In time, she discovered his mischievous side as well. “He knows how to push people’s buttons, including mine,” she said. “But he also knows how to not go too far, and I love that. He can get people riled up in a way that they kind of enjoy. He doesn’t go over the top.”
Mr. Teres proposed on a Cape Cod beach where Ms. Friedberg has spent every summer since childhood, and where she enjoys gathering shells and sea glass and rocks. “You know, while I was running this morning, I found a really great rock I wanted to show you,” he told her. The rock turned out to be a two-carat princess-cut solitaire diamond.
Their wedding will be near that beach, at the New Seabury Cape Cod Resort. The bride will wear the shantung ivory silk gown with beading that her grandmother wore to her mother’s wedding, and has ordered a cake from one of her Vassar pals, Upper East Side baker Elisa Strauss.
Last spring the couple moved into a one-bedroom uptown, where Mr. Teres has been trying out little cooking experiments, like a latke omelet-one more reason to stay out of his kitchen.
Jonathan Scott Chinn and Katie Irish
Met: March 14, 1997
Engaged: March 27, 2002
Projected Wedding Date: May 29, 2004
With his shaved head, square-framed glasses and gig at the local NPR affiliate, Scott Chinn was one of the “edgier” recent grads from the University of Tulsa in Oklahoma. But his girlfriend, Katie Irish, was from Memphis, so when it came time for Mr. Chinn to propose marriage, he decided to run it by her pop first.
“We’d rather you didn’t,” Mr. Irish told him curtly on the phone.
Mr. Chinn was stunned-he’d spent lots of holidays with the family, and they’d appeared to accept him-but undaunted. “That’s very disappointing,” he replied. “But we’ll have plenty of time to talk about it in the coming days.”
He bravely forged ahead, taking Ms. Irish on a “Scott and Katie’s Greatest Hits” tour of Tulsa, stopping at the city’s famous clock tower and handing over his grandmother’s half-carat engagement diamond from World War II, which he’d had reset in super-modern platinum. “I just giggled,” said its recipient.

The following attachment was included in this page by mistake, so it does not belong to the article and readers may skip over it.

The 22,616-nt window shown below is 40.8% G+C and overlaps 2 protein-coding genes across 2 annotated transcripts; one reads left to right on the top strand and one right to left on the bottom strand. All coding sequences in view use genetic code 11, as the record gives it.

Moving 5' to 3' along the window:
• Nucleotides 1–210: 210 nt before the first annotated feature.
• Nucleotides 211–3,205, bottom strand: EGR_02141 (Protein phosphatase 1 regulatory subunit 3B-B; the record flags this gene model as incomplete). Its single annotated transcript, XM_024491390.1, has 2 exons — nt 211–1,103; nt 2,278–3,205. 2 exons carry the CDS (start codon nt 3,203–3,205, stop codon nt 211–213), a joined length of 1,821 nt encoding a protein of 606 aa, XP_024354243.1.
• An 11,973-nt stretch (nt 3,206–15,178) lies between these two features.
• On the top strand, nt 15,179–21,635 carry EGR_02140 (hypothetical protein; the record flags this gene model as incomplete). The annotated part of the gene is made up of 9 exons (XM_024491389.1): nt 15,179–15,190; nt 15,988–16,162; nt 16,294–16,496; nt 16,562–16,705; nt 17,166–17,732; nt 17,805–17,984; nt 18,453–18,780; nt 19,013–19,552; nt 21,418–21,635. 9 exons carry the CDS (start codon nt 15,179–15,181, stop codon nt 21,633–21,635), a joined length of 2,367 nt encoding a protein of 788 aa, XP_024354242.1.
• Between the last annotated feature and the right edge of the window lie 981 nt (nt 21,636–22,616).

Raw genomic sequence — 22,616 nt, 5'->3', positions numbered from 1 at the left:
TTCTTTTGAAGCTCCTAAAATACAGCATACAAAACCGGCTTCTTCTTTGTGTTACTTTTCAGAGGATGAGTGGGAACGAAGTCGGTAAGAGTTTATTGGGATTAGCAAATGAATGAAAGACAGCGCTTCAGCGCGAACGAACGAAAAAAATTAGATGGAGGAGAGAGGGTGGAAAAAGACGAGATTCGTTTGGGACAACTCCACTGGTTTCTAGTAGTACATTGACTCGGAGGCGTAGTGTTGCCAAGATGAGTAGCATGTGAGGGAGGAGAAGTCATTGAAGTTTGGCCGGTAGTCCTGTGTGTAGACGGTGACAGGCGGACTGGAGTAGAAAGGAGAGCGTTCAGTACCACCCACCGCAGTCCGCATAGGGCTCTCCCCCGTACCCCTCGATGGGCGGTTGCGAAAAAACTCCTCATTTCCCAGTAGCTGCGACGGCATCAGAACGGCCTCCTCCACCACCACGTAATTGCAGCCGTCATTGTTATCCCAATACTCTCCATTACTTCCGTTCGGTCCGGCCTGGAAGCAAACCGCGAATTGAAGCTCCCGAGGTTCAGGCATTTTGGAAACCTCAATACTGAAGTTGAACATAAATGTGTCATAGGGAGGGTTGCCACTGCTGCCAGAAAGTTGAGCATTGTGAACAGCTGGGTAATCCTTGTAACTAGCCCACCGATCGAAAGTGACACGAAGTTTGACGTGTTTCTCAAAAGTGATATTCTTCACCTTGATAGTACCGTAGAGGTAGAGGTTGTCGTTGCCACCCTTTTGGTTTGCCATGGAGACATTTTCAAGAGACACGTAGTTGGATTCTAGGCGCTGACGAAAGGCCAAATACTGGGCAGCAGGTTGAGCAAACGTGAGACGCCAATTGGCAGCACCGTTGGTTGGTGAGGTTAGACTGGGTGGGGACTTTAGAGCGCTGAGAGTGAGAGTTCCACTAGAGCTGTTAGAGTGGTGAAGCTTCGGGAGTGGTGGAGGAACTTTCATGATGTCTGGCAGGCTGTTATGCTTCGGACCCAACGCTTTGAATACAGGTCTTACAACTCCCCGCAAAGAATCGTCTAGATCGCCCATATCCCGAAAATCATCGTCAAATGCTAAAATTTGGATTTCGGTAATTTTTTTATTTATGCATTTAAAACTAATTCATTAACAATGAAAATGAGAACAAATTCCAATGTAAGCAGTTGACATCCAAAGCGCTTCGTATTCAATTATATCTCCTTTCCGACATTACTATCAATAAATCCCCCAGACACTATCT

She was even more aflutter several weeks later, when her future mother-in-law presented her with a matching six-diamond antique wedding band. Hey, at least somebody’s parents were happy.
The couple currently lives in an East Village one-bedroom. Mr. Chinn, 25, is an assistant producer at the Greenwich Village advertising firm Merkley Newman Harty Partners-though he’s working hard to keep his “edge,” filing a weekly column called “New York City Diaries” to KWGS-FM in Tulsa and working on a thinly disguised roman à clef about a kid who grew up in Oklahoma and moved to New York City with his fiancée.
Ms. Irish, 24, is studying costume design at Tisch.
They first met when she was investigating the U. of T.’s theater department and stopped by a rehearsal of Much Ado About Nothing . Mr. Chinn, a tall, pale thespian playing Seacoal the clown in a paper hat, spied the green-eyed, rosy-cheeked Southern belle right away. “I was immediately intrigued,” he said. “I’m going to have a future with that girl!” he proclaimed to a friend.
By the time Ms. Irish came to matriculate a year later, however, he had changed his tune. “She was a little bit insufferable,” he said. “Headstrong, stubborn, brash, brisk. We were sworn enemies.”
“He flat-out told me he hated me,” Ms. Irish said. But after Mr. Chinn returned from a loveless summer-stock experience in rural Nebraska, the pendulum had swung back. “Something shifted,” she said. “It became very flirtatious.”
Fish and ducks and geese better scurry: The young bride-to-be is planning a ceremony for 50 at St. Mark’s Church-in-the-Bowery-pissing off her mother, who despite that initial reluctance would’ve preferred a Southern-fried hoedown with about 300 more guests. “We didn’t speak for two months,” Ms. Irish said, smiling. “I enjoy visiting, but Memphis is backward.”
Miranda Blythe Hausman
Nov. 10, 2003 7 pounds, 2 ounces New York -Presbyterian
Velvetropes would have come in handy in the delivery room when power publicist Liz Cohen, co-owner of Cohen-Raines Public Relations, went into labor. “There wasahuge crowd-like 60 people,” said Ms. Cohen, wife of real-estate lawyer Jimmy Hausman since November 2002 (both are 33). “The hospital said they’d never had so many people in one room waiting to get in to see a baby.” The invitation-only event came off without a hitch. “I imagined being in seclusion for 10 hours, screaming-but my friends and family were there to distract me the whole time,” she said. Baby Miranda has thick black hair, like both parents, and her mother’s sociable tendencies. “She’s happiest when there’s noise,” Ms. Cohen said. “She likes it when the phones are ringing.”